David Guest’s Book Review Highlights
It is light and frothy and some of the bubbles may get up your nose.
Space Captain Smith by Toby Frost, 2008
You’re entitled to expect something special from a £12 paperback. From the seriously awful front cover to the absence of an index at the back, this is not exceptionally good value.
A Perspective on Pendley: a History of Pendley Manor by Bob Little, 2014
Sadly, Willow Facing Her Demons is quite a bit less amusing than Willow the Fat Loser, and the best characters appear in the first part of the book. As Willow’s quest for herself proceeds they fade away to be replaced by dullards.
Lessons in Laughing Out Loud by Rowan Coleman, 2011
Two categories of people should buy this book regardless: those who love Bishops Stortford; and those who are not so much connoisseurs in the field of photography, more connoisseurs of the photography of fields.
Hertfordshire: The Glorious County June and Michael Massey, 2008
The only colour, now as in [the edition of] 1995, is on the cover. The photograph is of Aldbury, which none of the walks visits. But it would, in any case, take a Time Machine to visit this Aldbury. Locals date the picture as no more recent than the 1970s. Inside, the designer has thriftily recycled the black and white photographs of the pubs from the earlier edition, giving the impression of Hertfordshire as a county free of motor vehicles and where trees and shrubs never become unruly.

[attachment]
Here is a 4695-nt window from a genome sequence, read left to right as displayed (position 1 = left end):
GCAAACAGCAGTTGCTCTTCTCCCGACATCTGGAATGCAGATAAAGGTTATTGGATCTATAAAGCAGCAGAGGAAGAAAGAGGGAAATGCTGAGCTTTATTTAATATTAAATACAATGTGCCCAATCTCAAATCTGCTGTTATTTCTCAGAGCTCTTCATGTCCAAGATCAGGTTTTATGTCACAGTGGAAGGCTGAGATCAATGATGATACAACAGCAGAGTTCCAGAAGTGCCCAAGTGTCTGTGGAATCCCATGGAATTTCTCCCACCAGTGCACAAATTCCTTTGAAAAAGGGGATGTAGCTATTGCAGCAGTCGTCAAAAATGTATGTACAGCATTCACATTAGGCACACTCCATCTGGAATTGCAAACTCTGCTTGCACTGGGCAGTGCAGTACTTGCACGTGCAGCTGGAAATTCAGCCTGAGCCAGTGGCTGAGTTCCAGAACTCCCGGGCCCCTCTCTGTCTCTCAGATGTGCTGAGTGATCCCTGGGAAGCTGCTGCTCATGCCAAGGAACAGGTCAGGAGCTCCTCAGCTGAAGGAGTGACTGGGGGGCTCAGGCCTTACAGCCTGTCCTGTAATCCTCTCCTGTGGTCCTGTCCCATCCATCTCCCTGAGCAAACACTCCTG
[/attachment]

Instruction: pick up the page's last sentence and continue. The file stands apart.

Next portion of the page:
Many of the words are identical. The publisher continues to hope “that you obtain considerable enjoyment from this book”. Obtain! Perhaps there was an even earlier edition produced in the 1950s when that word was last in common use.
Pub Walks in Hertfordshire by Alan Charles, 2007
The chronological arrangement of material spawns some woeful chapter-endings: “And so we leave 18th-century ‘Great Berkhamsted…”; “So we leave 19th-century Berkhamsted…”; and, finally, “It is time to leave the ancient town of Berkhamsted…”
Berkhamsted – A History & Celebration The Francis Frith Collection, 2006
If you answer Yes to more than one of the following, this is the book for you:
- You have Berkhamsted – A History & Celebration but are too lazy to read it
- You don’t mind that one-third of this book (ie £3’s worth) has nothing to do with Berkhamsted
- You find all monochrome photographs hauntingly atmospheric
- You regard £8.99 as a trifling sum that you might just have handed over to Ottakar’s anyway.
Berkhamsted – A Quiz and Miscellany The Francis Frith Collection, 2006